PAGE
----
Will winter bring a cooling off of what has been a red-hot and record-setting Warren County residential real estate market?
Numbers indicate the traditional slowing of homebuying activity during the winter may carry over into the new year and alter a market that has favored sellers for the past couple years.
The county’s growth, coupled with inexpensive borrowing, created a homebuying market that veteran Realtors like Alan Read of Crye-Leike Executive Realty had never seen.
“This has been a phenomenal couple of years,” Read said. “We have gone through the strongest seller’s market people can remember around here.”
Statistics bear that out. The number of homes sold by Realtors in Warren County has skyrocketed from 1,300 in 2014 to a record 1,637 last year, and that record could be eclipsed if 70 or so homes move before New Year’s Day.
That record demand has driven up prices, with the average selling price of homes in the county swelling from $160,000 in 2009 to $219,000 this year.
Such hyperactivity cut into the inventory of homes, further inflating prices. Jeremy Dawson of Coldwell Banker Legacy Real Estate pointed out that in early 2015 the county’s Realtors had 435 homes listed. That number has dropped to close to 300 at times during the past couple of years.
“I never thought we’d see the number (of homes on the market) that low,” said Dawson, who has been in the real estate business for nearly 20 years.
Inventory that low translated into sellers getting close to 98 percent of their asking price during many recent months. But such off-the-charts numbers gave rise to another trend that promises to stabilize the market.
Homebuilding, which had slumped in the wake of the 2008-09 recession, has rebounded at a frenzied pace. Figures provided by the City-County Planning Commission of Warren County show that the number of single-family lots approved exploded from 47 in 2012 to 1,121 in 2017. Multifamily unit approvals grew from 457 to 2,212 in the same period.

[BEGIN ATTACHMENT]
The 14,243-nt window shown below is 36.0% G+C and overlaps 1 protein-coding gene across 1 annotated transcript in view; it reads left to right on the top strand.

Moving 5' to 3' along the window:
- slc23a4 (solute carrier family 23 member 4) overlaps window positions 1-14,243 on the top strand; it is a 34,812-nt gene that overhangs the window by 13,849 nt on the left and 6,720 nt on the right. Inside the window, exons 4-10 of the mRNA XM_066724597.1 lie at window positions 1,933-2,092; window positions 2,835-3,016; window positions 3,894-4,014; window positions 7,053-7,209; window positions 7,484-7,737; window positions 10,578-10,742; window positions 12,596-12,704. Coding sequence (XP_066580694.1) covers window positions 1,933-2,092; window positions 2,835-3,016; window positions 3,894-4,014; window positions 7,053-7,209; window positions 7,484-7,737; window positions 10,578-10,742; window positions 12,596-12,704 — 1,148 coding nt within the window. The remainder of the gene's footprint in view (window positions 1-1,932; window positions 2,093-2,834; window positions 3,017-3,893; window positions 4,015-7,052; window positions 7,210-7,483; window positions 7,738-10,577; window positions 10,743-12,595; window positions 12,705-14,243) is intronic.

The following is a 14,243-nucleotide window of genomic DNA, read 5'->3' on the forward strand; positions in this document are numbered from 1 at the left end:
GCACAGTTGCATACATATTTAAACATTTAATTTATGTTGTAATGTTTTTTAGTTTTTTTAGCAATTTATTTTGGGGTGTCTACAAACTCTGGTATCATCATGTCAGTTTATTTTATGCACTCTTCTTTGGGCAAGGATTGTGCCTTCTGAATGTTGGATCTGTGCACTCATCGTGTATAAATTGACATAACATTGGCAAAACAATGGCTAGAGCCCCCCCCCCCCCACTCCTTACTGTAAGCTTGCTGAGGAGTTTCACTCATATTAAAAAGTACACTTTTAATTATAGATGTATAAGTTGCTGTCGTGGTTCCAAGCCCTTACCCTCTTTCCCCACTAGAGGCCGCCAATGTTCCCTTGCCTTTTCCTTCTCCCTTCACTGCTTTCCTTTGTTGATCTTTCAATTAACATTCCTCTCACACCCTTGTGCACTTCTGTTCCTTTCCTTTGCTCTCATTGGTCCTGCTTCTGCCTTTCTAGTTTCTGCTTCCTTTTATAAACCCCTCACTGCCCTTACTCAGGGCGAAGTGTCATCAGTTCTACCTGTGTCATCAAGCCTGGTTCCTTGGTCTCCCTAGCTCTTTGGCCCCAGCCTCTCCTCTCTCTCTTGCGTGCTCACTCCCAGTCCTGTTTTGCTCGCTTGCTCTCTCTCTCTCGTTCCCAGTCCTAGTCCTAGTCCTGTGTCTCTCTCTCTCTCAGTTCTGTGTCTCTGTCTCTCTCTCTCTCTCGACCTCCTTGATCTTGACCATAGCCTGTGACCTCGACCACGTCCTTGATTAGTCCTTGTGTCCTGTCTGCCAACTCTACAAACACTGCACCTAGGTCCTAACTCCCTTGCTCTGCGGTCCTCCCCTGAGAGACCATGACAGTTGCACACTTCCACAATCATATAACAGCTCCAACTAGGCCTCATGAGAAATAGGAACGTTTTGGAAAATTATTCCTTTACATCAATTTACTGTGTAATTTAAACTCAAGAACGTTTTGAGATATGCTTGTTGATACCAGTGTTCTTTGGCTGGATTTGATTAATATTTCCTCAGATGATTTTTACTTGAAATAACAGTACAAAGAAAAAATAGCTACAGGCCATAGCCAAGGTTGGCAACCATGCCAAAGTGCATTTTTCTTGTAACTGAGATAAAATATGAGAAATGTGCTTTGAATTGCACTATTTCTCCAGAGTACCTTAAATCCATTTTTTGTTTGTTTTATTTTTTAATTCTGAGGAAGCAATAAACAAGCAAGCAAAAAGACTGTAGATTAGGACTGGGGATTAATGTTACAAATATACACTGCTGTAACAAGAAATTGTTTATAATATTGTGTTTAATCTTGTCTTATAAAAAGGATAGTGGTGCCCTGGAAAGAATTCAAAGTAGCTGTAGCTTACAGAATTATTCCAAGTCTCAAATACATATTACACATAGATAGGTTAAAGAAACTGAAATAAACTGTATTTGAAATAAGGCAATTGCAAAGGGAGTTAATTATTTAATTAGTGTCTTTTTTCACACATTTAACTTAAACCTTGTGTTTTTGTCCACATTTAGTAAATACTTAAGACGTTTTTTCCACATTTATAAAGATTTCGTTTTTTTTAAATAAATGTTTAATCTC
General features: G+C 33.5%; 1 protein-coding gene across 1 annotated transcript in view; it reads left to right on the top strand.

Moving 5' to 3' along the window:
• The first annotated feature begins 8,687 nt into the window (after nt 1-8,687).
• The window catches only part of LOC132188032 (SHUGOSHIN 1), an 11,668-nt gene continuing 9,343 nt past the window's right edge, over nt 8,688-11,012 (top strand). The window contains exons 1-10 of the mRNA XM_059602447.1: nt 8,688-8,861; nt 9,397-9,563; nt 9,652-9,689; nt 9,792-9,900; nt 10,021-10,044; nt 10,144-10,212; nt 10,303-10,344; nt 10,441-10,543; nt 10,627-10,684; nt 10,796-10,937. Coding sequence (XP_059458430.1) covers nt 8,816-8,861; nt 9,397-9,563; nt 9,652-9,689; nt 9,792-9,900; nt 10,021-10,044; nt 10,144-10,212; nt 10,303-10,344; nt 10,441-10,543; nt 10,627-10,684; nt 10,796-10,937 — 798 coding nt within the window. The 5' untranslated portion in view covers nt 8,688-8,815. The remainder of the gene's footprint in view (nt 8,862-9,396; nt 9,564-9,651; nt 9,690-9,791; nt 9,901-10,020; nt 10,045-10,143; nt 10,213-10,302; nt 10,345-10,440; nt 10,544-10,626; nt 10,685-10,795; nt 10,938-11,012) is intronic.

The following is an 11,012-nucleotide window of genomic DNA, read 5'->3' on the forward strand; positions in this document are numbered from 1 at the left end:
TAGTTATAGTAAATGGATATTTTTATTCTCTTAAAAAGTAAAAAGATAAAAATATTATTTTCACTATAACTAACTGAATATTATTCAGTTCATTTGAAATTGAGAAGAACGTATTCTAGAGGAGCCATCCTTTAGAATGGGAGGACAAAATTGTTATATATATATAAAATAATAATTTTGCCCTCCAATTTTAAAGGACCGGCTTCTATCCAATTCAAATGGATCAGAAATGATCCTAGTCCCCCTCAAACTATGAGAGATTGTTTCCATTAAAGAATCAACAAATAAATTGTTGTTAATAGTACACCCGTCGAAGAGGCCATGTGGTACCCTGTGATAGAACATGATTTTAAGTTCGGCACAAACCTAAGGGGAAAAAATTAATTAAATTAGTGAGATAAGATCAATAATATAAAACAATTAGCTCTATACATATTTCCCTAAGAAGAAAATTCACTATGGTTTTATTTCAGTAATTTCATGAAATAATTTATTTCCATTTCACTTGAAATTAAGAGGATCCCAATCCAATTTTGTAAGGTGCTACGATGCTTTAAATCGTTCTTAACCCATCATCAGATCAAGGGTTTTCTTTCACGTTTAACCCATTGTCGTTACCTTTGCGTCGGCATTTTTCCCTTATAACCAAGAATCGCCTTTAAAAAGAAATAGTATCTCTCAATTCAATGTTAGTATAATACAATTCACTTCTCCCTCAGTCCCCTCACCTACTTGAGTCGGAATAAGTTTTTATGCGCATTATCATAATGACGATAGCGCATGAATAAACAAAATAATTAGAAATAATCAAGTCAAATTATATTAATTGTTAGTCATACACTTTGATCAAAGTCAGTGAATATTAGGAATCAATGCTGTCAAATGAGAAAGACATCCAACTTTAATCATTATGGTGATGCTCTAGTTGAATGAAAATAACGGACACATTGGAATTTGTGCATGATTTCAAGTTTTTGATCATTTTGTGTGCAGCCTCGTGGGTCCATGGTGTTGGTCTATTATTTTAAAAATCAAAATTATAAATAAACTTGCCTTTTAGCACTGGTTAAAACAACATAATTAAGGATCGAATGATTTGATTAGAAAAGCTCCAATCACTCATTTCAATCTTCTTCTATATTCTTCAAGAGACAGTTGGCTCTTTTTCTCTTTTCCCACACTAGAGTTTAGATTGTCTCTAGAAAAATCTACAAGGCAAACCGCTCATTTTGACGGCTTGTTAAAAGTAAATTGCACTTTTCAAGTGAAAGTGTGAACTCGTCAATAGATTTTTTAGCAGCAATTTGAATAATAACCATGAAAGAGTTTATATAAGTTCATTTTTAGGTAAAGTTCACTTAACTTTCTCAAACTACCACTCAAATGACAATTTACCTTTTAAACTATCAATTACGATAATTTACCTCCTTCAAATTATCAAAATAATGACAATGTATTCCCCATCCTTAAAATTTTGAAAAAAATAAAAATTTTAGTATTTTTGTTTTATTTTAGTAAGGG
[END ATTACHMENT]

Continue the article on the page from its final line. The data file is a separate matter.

The final numbers aren’t in for 2018, but planning commission Executive Director Ben Peterson said in an email: “I believe it will be another record year for total activity, especially construction. We definitely saw more single-family and less multifamily than in 2017.”
As a result, the inventory of homes is growing. According to the Realtors Association of Southern Kentucky, Warren County had 614 homes listed for sale Nov. 30, a big increase from the 451 homes listed on the same date in 2017.
Much of that growth is due to the building boom, says Realtor Ron Cummings of Century 21 Premier Realty. He pointed out that 183 of the homes are classified as new construction.
Those are primarily higher-end homes, driving the average price of active listings up to its current figure of $320,797.
Those homes aren’t moving as quickly as they have been in recent months. The current average days on market of 138 is up from 111 a year ago. Coupled with that is a slight decrease in the list-to-sale ratio. Homes in Warren County fetched 97.8 percent of their asking price in November 2017. That figure was down to 96.68 percent last month.
Such incremental trends aren’t lost on real estate pros like Cummings, who said: “It has been a seller’s market for 18 to 20 months. Right now it’s probably neutral, but it’s leaning toward a buyer’s market.”
That would be in step with national trends. The National Association of Realtors is projecting that sales of existing homes will decline 3.1 percent this year and continue to decline in 2019. The group also forecasts home prices will fall 2.5 percent next year.
Those trends could translate to a slowdown in the Warren County housing market, but Read doesn’t expect a dramatic change.
“Along about July you could see it shifting some as the Federal Reserve raised interest rates a little bit,” he said. “You started seeing people waiting a little more as they saw how much prices had gone up.”
But that sort of slight cooling-off in a market that has been going full bore may not mean an immediate shift to a buyer’s market, Read reasons.
“Instead of going 100 miles an hour,” he said, “maybe it will slow down to 80.”